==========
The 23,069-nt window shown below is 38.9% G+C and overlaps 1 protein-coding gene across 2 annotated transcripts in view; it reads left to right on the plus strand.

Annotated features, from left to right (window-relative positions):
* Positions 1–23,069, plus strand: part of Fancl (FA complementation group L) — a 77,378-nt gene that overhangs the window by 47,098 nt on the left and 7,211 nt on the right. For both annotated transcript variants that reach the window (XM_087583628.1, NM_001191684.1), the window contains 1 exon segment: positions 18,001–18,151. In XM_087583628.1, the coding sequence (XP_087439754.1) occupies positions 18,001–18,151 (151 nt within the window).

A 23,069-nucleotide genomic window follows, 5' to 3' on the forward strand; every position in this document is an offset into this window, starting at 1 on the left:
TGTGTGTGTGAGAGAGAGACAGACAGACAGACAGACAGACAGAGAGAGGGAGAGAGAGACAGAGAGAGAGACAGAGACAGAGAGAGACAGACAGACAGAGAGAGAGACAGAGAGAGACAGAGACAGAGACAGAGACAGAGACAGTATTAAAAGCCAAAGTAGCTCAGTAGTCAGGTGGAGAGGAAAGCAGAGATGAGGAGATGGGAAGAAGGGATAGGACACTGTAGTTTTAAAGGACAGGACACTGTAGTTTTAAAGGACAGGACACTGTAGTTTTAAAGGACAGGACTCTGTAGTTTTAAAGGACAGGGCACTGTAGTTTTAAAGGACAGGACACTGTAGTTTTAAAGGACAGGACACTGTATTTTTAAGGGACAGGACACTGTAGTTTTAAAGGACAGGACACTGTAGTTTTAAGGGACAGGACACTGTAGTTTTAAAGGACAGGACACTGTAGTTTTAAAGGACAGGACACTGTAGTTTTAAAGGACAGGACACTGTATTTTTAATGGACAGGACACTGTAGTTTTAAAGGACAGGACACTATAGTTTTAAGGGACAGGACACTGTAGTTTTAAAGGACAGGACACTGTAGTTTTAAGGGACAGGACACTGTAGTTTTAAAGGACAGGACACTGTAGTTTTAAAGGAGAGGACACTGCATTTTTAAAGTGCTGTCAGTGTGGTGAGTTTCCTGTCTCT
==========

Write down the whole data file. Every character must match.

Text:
The 23,069-nt window shown below is 38.9% G+C and overlaps 1 protein-coding gene across 2 annotated transcripts in view; it reads left to right on the plus strand.

Annotated features, from left to right (window-relative positions):
* Positions 1–23,069, plus strand: part of Fancl (FA complementation group L) — a 77,378-nt gene that overhangs the window by 47,098 nt on the left and 7,211 nt on the right. For both annotated transcript variants that reach the window (XM_087583628.1, NM_001191684.1), the window contains 1 exon segment: positions 18,001–18,151. In XM_087583628.1, the coding sequence (XP_087439754.1) occupies positions 18,001–18,151 (151 nt within the window).

A 23,069-nucleotide genomic window follows, 5' to 3' on the forward strand; every position in this document is an offset into this window, starting at 1 on the left:
TGTGTGTGTGAGAGAGAGACAGACAGACAGACAGACAGACAGAGAGAGGGAGAGAGAGACAGAGAGAGAGACAGAGACAGAGAGAGACAGACAGACAGAGAGAGAGACAGAGAGAGACAGAGACAGAGACAGAGACAGAGACAGTATTAAAAGCCAAAGTAGCTCAGTAGTCAGGTGGAGAGGAAAGCAGAGATGAGGAGATGGGAAGAAGGGATAGGACACTGTAGTTTTAAAGGACAGGACACTGTAGTTTTAAAGGACAGGACACTGTAGTTTTAAAGGACAGGACTCTGTAGTTTTAAAGGACAGGGCACTGTAGTTTTAAAGGACAGGACACTGTAGTTTTAAAGGACAGGACACTGTATTTTTAAGGGACAGGACACTGTAGTTTTAAAGGACAGGACACTGTAGTTTTAAGGGACAGGACACTGTAGTTTTAAAGGACAGGACACTGTAGTTTTAAAGGACAGGACACTGTAGTTTTAAAGGACAGGACACTGTATTTTTAATGGACAGGACACTGTAGTTTTAAAGGACAGGACACTATAGTTTTAAGGGACAGGACACTGTAGTTTTAAAGGACAGGACACTGTAGTTTTAAGGGACAGGACACTGTAGTTTTAAAGGACAGGACACTGTAGTTTTAAAGGAGAGGACACTGCATTTTTAAAGTGCTGTCAGTGTGGTGAGTTTCCTGTCTCT